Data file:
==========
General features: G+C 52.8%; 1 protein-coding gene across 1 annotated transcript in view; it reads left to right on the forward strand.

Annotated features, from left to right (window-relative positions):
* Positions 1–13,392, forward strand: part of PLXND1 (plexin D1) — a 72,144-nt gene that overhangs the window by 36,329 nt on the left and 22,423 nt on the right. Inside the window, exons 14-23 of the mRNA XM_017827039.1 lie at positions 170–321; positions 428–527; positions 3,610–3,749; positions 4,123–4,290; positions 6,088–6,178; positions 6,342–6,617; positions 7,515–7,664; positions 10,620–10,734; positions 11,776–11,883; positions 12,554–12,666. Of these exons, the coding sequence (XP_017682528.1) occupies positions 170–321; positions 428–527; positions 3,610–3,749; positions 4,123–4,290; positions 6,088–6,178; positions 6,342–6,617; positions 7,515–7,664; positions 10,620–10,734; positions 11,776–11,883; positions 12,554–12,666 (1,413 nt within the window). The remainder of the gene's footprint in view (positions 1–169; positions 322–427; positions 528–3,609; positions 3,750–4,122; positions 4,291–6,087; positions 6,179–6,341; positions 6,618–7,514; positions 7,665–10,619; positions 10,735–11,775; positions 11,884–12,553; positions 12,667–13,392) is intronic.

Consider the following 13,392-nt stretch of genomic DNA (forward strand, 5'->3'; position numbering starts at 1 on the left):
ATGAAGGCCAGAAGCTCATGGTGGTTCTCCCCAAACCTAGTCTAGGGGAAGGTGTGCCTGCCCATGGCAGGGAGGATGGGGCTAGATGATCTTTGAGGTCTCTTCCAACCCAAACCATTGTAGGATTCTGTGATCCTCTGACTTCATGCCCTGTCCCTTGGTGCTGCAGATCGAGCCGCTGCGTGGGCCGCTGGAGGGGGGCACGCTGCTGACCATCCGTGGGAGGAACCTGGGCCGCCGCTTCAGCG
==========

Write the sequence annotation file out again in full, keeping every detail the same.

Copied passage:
General features: G+C 52.8%; 1 protein-coding gene across 1 annotated transcript in view; it reads left to right on the forward strand.

Annotated features, from left to right (window-relative positions):
* Positions 1–13,392, forward strand: part of PLXND1 (plexin D1) — a 72,144-nt gene that overhangs the window by 36,329 nt on the left and 22,423 nt on the right. Inside the window, exons 14-23 of the mRNA XM_017827039.1 lie at positions 170–321; positions 428–527; positions 3,610–3,749; positions 4,123–4,290; positions 6,088–6,178; positions 6,342–6,617; positions 7,515–7,664; positions 10,620–10,734; positions 11,776–11,883; positions 12,554–12,666. Of these exons, the coding sequence (XP_017682528.1) occupies positions 170–321; positions 428–527; positions 3,610–3,749; positions 4,123–4,290; positions 6,088–6,178; positions 6,342–6,617; positions 7,515–7,664; positions 10,620–10,734; positions 11,776–11,883; positions 12,554–12,666 (1,413 nt within the window). The remainder of the gene's footprint in view (positions 1–169; positions 322–427; positions 528–3,609; positions 3,750–4,122; positions 4,291–6,087; positions 6,179–6,341; positions 6,618–7,514; positions 7,665–10,619; positions 10,735–11,775; positions 11,884–12,553; positions 12,667–13,392) is intronic.

Consider the following 13,392-nt stretch of genomic DNA (forward strand, 5'->3'; position numbering starts at 1 on the left):
ATGAAGGCCAGAAGCTCATGGTGGTTCTCCCCAAACCTAGTCTAGGGGAAGGTGTGCCTGCCCATGGCAGGGAGGATGGGGCTAGATGATCTTTGAGGTCTCTTCCAACCCAAACCATTGTAGGATTCTGTGATCCTCTGACTTCATGCCCTGTCCCTTGGTGCTGCAGATCGAGCCGCTGCGTGGGCCGCTGGAGGGGGGCACGCTGCTGACCATCCGTGGGAGGAACCTGGGCCGCCGCTTCAGCG